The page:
Getting your Evanston news from Facebook? Try the Evanston RoundTable’s free daily and weekend email newsletters – sign up now!
Subscribe to the newsletter!
… that last week’s snowstorm was a “split” for Evanston: The north end received about five inches of snow, but only about a half inch fell on the south. The City did not kick in its snow-parking regulations, so in case folks have forgotten, TG offers the following nutshell version of what to expect after a two-inch snowfall (but check the City’s website, www.cityofevanston.org for sure):
• Don’t park where the signs say not to park.
• Don’t park when the signs say not to park.
• When deciding whether to park on a certain street (even in front of home), pay attention to the signs, not to the condition of the streets.
• Expect that, after an alley front or street-fronting driveway has been cleared, snowplows will come along the street and pile up a mini-moraine there.
• Alleys will not be plowed. The City depends on garbage and recycling trucks to mash down the snow in an alley.
… that many new street lights have been upgraded and reinstalled.
… that the Preservation Commission has scheduled a special meeting for 7 p.m. on Jan. 10 to discuss with NU their proposed parking lot and other potential projects on campus.
… that, in response to concerns about the safety of school children crossing at the Central/Broadway/Poplar intersection, the City has implemented some crossing guard changes for Haven, Kingsley and St. Athanasius schools.
Readers will recall mention in this column several weeks ago that the City is considering a few options about that intersection. It is unprotected by crossing guard or traffic signal, with only stop signs at Poplar and Broadway. It also gets bollixed when cars double park waiting to pick up passengers from the Metra.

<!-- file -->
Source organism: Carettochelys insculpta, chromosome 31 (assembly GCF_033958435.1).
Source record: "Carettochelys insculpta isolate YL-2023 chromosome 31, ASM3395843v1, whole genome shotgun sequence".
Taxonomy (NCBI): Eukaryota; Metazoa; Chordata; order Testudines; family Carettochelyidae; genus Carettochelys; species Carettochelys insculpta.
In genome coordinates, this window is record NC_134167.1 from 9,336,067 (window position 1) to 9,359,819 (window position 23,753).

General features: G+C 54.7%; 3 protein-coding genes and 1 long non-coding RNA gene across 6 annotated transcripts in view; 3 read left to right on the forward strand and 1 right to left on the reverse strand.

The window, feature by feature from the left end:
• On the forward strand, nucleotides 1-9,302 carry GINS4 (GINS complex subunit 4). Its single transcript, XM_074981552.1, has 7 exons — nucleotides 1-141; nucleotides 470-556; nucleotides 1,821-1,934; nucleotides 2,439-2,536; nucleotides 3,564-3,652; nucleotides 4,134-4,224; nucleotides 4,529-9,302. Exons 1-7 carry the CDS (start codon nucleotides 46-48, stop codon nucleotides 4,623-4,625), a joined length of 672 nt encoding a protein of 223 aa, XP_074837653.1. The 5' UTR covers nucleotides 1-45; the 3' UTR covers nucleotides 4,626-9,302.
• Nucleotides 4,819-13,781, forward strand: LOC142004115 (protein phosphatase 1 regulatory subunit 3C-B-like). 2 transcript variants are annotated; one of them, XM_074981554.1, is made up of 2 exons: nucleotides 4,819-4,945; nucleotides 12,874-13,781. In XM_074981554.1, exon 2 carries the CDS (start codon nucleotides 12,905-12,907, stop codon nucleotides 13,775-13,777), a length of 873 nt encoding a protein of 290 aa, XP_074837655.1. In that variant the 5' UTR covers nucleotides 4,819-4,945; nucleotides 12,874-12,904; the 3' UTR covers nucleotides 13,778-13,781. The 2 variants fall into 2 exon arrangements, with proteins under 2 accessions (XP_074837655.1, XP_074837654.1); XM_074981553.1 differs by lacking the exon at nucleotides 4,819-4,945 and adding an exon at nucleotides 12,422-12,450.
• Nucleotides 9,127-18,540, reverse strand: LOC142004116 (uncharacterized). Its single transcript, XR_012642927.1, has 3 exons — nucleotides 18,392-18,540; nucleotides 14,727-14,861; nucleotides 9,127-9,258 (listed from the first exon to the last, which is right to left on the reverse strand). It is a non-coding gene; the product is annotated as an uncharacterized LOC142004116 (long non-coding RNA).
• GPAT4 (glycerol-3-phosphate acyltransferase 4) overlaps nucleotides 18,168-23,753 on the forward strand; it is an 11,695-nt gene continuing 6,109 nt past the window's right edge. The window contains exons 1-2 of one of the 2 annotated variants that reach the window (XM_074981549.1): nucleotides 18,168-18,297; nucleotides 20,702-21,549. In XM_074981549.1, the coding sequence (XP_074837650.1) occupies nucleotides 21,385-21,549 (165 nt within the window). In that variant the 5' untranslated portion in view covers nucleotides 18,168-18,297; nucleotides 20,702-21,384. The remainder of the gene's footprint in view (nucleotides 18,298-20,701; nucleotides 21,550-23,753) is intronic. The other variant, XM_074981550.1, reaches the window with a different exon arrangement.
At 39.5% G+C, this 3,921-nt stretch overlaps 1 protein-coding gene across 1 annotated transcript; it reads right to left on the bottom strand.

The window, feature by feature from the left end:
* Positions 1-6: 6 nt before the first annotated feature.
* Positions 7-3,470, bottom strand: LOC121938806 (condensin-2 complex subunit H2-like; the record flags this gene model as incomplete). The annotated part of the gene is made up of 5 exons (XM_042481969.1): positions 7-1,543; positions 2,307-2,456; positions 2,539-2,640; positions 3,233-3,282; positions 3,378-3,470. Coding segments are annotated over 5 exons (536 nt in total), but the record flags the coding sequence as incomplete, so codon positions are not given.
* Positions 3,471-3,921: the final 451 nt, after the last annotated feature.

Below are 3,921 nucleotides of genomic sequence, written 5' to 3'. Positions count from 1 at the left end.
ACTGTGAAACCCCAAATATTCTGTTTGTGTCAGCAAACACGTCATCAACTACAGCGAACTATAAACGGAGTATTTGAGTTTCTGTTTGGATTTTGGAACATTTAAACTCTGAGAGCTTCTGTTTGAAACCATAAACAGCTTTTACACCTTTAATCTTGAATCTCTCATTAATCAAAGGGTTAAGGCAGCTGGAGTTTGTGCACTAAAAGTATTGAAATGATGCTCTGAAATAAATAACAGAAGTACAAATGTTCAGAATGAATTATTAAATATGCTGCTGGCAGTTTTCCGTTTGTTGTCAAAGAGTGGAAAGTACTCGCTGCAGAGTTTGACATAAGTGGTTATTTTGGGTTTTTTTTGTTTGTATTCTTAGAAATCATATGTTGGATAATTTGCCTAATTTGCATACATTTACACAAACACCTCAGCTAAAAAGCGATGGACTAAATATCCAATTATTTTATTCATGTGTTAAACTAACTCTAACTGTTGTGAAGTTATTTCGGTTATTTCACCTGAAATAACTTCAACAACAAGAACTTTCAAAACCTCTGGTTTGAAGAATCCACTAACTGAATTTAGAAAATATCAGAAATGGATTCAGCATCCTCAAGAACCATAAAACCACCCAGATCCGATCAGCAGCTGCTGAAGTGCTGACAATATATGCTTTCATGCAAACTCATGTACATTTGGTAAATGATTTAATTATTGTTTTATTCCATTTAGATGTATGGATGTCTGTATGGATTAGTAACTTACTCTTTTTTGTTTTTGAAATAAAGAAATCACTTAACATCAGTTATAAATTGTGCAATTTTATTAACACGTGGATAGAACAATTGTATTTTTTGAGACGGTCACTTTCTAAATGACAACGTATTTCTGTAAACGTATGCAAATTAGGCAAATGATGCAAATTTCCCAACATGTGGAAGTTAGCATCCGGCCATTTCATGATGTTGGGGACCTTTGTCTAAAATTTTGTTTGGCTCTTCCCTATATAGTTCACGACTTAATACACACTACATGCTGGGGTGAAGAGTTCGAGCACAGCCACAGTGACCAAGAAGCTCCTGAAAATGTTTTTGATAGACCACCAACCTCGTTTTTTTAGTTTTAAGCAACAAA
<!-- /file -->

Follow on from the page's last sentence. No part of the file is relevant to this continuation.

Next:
The City found “that the number of school-aged children crossing at the intersection of Central Street and Broadway Avenue exceeded the standard set by the City” and the “number of students crossing at the current designated school crossing, located at Central Street and Green Bay Road, decreased below this set standard.” In other words, too many kids were crossing Central at Poplar/Broadway instead of Green Bay. Following the flow of school children, the City will now have a crossing guard at Broadway and Central rather than Green Bay and Central. To get kids and parents accustomed to this, on the first week of school, Jan. 7-11, there will be crossing guards at both intersections, and the sole Central/Broadway guard will be in place Jan. 14.
… that the City has instituted a penalty for the defacement or unauthorized removal of a public art mural. This comes in response to the “accidental” and unauthorized removal of the mural “The Loose History of Evanston” by artist Theodore Boggs. Mr. Boggs had created the mural as part of his senior studies at ETHS. TG hears that Mr. Boggs may be allowed to create another mural. The penalty will be requiring “a person who removes or defaces a public art mural to pay for the replacement cost of such mural.” TG loved that history mural and eagerly awaits the new creation.
… that, in light of the new place on Howard, TG became curious about the Ward Eight cocktail. Here is a version of the drink, which Esquire Magazine said it dubbed the best drink in 1934: Shake these things together with ice: 2 ounces rye whisky, 3/4 ounce lemon juice, 3/4 ounce orange juice, 1 teaspoon grenadine. Strain them into a chilled cocktail glass.
… that a few predators have been seen around town: Readers have sent these photos of a hawk (maybe a red-tail) stalking a squirrel and peregrine falcon finishing off a pigeon.
The Traffic Guy thinks …
… that the “World of Beer” signs on the Fountain Square building that face Veterans Plaza seem to diminish the solemnity of the memorial pillars there.
… that the free-parking-in-garages-after-5 program over the holidays was quite nice. TG hopes folks will continue to patronize Evanston’s businesses even if they have to pay for parking. Happy new year, everyone, and welcome back to work. Let the sesquicentennial planning and festivities begin.